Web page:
There have been a few whites who have done more than just praise those under their commands. They have stood up for racial progress. One of these whites was Elmo Zumwalt, Jr., Commander of Naval Operations during the Nixon administration. When Zumwalt was appointed commander in 1970 ( for reasons that had nothing to do with race relations), the Navy’s track record in race relations was not good. Zumwalt, along with high level officers Horace Robertson, “Chick” Rauch, and Bill Norman was determined to change things. (Astor 446) He started an ambitious race relations sensitization program to help African-American members of the Navy feel more at home. Hair, food, handshakes, and other behavior were now open for discussion. Not surprisingly, many whites resisted Zumwalt’s efforts. (Astor 452)
When racial tensions flared up on the USS Constellation and other vessels, Henry Kissinger, Nixon’s National Security Adviser, became furious at Zumwalt and so did President Nixon himself. (Astor 460) But Zumwalt stood firm, eventually introducing more than two hundred programs aimed at promoting racial harmony within the Navy. Zumwalt was criticized for not converting senior Naval officials first. Although Bill Norman was black, Zumwalt never consulted on racial matters with Samuel Gravely, the Navy’s first African-American rear admiral. (Astor 460) But today Zumwalt is admired for his courage in confronting the issue of race relations head-on.
Most U.S. Presidents have been extremely cautious regarding African-Americans and the military. Most were quite willing to call on African-Americans to help in conflicts that were either unpopular like Vietnam or difficult to win like the Civil War. But most Presidents made careful political calculations before taking actions which could result in their reelection defeats. Lincoln’s Emancipation Proclamation and FDR’s reluctance to use black combat troops during World War Two are the most powerful examples. The most racially progressive person to occupy the White House was not a President, but rather a First Lady. Eleanor Roosevelt responded to individual African-American soldiers wanting equal treatment (Astor 193), promoted equal opportunity both within the military and the larger society during her husband’s Presidency (Astor 225), and suggested that Secretary of War Stimson organize “a little education among our Southern white men and officers.” (Astor 245) Michael Lanning even credits her for insisting that African-Americans be given the chance to become pilots. (189)
Why would it be difficult for whites to advocate racial progress in the military?
Why were U.S. Presidents slow to advocate racial progress in the military?
This research has led me to draw several conclusions about the role of African-Americans in the Unites States military. The first is that black Americans have fought as bravely, as heroically, and as successfully as white Americans - no more so, no less so. Yet black military achievements deserve special praise because they took place in the face of racism and discrimination. It takes extra devotion to defend a country which has denied you your full rights as a citizen.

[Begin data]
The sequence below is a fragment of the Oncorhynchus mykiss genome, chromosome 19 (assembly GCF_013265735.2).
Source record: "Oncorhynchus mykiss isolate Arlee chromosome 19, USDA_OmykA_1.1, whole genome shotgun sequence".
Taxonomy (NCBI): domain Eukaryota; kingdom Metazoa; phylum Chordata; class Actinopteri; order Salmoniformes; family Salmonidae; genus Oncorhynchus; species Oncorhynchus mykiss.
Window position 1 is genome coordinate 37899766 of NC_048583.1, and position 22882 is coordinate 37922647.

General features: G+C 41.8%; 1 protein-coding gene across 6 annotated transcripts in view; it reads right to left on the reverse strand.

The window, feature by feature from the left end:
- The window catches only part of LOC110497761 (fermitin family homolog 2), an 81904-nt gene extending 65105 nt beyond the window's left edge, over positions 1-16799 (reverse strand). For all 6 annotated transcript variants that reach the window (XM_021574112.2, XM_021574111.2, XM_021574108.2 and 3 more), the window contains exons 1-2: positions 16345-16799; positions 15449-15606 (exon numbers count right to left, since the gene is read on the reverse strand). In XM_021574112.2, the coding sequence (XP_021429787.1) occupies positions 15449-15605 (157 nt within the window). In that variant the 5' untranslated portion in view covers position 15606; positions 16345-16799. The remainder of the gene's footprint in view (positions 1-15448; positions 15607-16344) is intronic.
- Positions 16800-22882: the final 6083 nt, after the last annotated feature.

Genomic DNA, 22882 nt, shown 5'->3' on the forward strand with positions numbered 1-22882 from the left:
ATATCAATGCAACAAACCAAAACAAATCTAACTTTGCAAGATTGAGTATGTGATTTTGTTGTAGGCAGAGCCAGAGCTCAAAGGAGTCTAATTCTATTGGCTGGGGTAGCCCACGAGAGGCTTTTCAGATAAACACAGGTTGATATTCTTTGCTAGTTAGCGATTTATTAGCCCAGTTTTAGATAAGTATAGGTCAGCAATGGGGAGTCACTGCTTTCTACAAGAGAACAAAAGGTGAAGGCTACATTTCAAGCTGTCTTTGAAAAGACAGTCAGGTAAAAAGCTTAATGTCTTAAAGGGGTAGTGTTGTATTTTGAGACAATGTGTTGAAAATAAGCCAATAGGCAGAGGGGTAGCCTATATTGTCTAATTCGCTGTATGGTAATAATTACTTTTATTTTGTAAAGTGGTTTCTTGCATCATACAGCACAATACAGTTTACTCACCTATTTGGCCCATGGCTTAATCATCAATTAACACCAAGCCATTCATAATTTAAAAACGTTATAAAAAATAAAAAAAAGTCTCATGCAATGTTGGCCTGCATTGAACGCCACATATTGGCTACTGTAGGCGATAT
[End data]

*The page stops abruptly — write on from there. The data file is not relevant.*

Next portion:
Second, it seems that racism within the military closely paralleled racism within the rest of society historically. One has to look closely to see this. The practice of giving black soldiers the most dangerous assignments in unpopular wars is not a sign of racial progress, but rather evidence of racism. So while it would be inaccurate to see the military as an institution more racially biased than other American institutions, it would be equally inaccurate to see the military as a haven of racial tolerance.
Having said that, I would still conclude that the military has moved more quickly toward racial equality than most other American institutions since the end of the Vietnam War. Blacks certainly have more opportunities to become officers than ever before.
Finally, I believe the five year period from 1997 to 2002 will be remembered as the time when scholarship in this area advanced considerably. Military historians Gerald Astor and Michael Lee Lanning deserve most of the credit for telling the important story of the African-American role in the United States military in an inspiring yet scholarly manner.
Buckley, Gail. American Patriots: The Story of Blacks in the Military from the Revolution to Desert Storm (New York: Random House, 2001).
Davis, Burke. Black Heroes of the American Revolution (New York: Harcourt Brace Jovanovich, 1976). This short book is suitable for young readers.
Edgerton, Robert. Hidden Heroes: Black Soldiers in America’s Wars (Boulder, CO: Westview Press, 2001).
Higginson, Thomas Wentworth. Army Life in a Black Regiment (Boston: Fields, Osgood, 1870). This book about the Civil War is one of the first accounts of the African-American military experience.
Homan, Lynn and Reilly, Thomas. Black Knights: The Story of the Tuskegee Airmen (Gretna, LA: Pelican Press, 2001).
Lanning, Michael Lee. The African-American Soldier from Crispus Attucks to Colin Powell (New York: Birch Lane Press, 1997). This fine book is both readable and scholarly. It is suitable for both teachers and students.
www.fatherryan.org/blackmilitary/ This web site contains superb illustrations.
www.the atlantic.com/politics/defense/moskos.htm. This web site reprints the article “Success Story: Blacks in the Military” by Charles Moskos, which appeared in the May 1986 edition of The Atlantic.
The author wishes to thank Professor Bruce Russett of Yale University for his many helpful suggestions.